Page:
Automatic Segmentation of Kidneys and Kidney Tumors: The KiTS19 International Challenge

Niranjan J Sathianathen, Nick Heller, Resha D Tejpaul, Bethany D Stai, Arveen Kalapara, Jack Rickman, Joshua Dean, Makinna Oestreich, Paul J Blake, Heather Kaluzniak, Shaneabbas Raza, Joel Rosenberg, Keenan Moore, Edward G Walczak, Zachary Rengel, Zach Edgerton, Ranveer Vasdev, Matthew Peterson, Sean McSweeney, Sarah PetersonNikolaos Papanikolopoulos, Christopher J Weight

Research output: Contribution to journalArticlepeer-review

1 Scopus citations


Purpose: Clinicians rely on imaging features to calculate complexity of renal masses based on validated scoring systems. These scoring methods are labor-intensive and are subjected to interobserver variability. Artificial intelligence has been increasingly utilized by the medical community to solve such issues. However, developing reliable algorithms is usually time-consuming and costly. We created an international community-driven competition (KiTS19) to develop and identify the best system for automatic segmentation of kidneys and kidney tumors in contrast CT and report the results. Methods: A training and test set of CT scans that was manually annotated by trained individuals were generated from consecutive patients undergoing renal surgery for whom demographic, clinical and outcome data were available. The KiTS19 Challenge was a machine learning competition hosted on in conjunction with an international conference. Teams were given 3 months to develop their algorithm using a full-annotated training set of images and an unannotated test set was released for 2 weeks from which average Sørensen-Dice coefficient between kidney and tumor regions were calculated across all 90 test cases. Results: There were 100 valid submissions that were based on deep neural networks but there were differences in pre-processing strategies, architectural details, and training procedures. The winning team scored a 0.974 kidney Dice and a 0.851 tumor Dice resulting in 0.912 composite score. Automatic segmentation of the kidney by the participating teams performed comparably to expert manual segmentation but was less reliable when segmenting the tumor. Conclusion: Rapid advancement in automated semantic segmentation of kidney lesions is possible with relatively high accuracy when the data is released publicly, and participation is incentivized. We hope that our findings will encourage further research that would enable the potential of adopting AI into the medical field.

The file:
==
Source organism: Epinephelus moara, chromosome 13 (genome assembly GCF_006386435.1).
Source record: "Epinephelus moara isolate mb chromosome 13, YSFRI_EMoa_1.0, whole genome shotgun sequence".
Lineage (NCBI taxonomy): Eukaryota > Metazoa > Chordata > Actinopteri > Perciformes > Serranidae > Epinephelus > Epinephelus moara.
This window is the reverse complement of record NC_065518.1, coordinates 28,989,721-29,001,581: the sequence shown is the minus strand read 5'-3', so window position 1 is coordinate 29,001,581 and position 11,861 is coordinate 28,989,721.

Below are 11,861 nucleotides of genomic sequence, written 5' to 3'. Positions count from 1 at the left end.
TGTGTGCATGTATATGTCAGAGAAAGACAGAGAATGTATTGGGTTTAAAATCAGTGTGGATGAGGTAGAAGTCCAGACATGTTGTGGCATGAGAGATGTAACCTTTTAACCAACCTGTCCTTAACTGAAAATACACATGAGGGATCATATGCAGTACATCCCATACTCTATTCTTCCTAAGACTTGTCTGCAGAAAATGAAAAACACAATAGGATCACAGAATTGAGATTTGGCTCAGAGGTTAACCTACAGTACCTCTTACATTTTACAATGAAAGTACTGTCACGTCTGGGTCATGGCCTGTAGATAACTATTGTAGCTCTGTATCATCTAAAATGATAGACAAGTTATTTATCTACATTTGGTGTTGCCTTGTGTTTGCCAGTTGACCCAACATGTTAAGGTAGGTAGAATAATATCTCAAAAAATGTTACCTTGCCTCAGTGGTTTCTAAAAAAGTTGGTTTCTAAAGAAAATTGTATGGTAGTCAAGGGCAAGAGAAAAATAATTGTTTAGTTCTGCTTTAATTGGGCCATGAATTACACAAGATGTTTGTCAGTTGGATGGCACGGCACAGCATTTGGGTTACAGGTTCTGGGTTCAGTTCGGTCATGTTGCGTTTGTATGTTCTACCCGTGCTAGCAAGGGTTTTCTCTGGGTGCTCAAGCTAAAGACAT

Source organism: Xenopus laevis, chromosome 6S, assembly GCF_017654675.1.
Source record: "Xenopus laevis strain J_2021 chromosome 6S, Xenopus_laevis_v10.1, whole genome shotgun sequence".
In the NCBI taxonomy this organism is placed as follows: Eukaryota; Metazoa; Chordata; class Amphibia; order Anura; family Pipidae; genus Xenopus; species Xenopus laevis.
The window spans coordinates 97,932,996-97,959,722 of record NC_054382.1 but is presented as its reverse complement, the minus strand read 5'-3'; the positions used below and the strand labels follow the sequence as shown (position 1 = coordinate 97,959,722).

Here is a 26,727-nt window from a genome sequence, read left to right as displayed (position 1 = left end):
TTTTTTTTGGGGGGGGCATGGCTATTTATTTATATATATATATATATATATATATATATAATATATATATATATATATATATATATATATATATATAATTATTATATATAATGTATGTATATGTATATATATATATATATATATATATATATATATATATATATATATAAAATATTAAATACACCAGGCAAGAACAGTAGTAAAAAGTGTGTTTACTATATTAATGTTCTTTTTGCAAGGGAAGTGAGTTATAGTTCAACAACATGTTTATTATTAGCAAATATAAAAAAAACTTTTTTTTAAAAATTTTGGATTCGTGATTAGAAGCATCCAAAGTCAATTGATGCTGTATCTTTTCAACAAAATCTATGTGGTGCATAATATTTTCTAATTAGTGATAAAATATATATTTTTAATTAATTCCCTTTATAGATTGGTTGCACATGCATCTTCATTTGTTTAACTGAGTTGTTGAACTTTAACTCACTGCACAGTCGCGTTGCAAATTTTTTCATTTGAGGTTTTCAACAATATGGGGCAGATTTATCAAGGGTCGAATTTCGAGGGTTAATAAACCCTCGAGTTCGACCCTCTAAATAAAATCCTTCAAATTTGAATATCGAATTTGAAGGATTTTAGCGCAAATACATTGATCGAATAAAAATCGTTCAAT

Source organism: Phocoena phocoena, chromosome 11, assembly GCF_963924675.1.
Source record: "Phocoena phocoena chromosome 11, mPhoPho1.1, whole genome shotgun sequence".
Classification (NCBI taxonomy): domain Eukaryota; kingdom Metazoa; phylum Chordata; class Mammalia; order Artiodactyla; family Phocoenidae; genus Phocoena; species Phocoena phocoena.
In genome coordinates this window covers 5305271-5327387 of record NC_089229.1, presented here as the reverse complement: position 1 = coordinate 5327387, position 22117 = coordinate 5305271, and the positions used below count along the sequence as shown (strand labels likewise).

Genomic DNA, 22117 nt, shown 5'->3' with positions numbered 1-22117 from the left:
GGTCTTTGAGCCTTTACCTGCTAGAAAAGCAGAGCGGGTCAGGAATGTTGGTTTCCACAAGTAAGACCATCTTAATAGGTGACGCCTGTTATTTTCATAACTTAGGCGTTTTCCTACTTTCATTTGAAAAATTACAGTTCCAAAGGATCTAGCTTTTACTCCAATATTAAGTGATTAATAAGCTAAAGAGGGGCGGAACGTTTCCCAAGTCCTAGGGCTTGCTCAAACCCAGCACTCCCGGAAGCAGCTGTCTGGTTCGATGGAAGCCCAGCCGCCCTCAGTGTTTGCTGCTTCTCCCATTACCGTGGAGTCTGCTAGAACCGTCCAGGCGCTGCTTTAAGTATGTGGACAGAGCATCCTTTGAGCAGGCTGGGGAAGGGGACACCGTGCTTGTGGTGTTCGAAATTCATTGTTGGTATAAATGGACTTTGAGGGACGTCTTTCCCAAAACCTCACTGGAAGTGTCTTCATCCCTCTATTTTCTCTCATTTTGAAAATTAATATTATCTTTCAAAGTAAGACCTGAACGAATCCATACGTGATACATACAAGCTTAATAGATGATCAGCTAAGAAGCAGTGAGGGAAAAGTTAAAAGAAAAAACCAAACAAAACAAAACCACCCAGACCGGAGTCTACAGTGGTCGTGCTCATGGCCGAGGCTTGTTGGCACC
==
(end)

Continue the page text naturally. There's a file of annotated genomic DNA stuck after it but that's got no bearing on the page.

Original languageEnglish (US)
Article number797607
JournalFrontiers in Digital Health
StatePublished - Jan 4 2022

Bibliographical note

Publisher Copyright:
Copyright © 2022 Sathianathen, Heller, Tejpaul, Stai, Kalapara, Rickman, Dean, Oestreich, Blake, Kaluzniak, Raza, Rosenberg, Moore, Walczak, Rengel, Edgerton, Vasdev, Peterson, McSweeney, Peterson, Papanikolopoulos and Weight.


  • ct scans
  • kidney tumors
  • medical images
  • renal mass
  • semantic segmentation

PubMed: MeSH publication types

  • Journal Article


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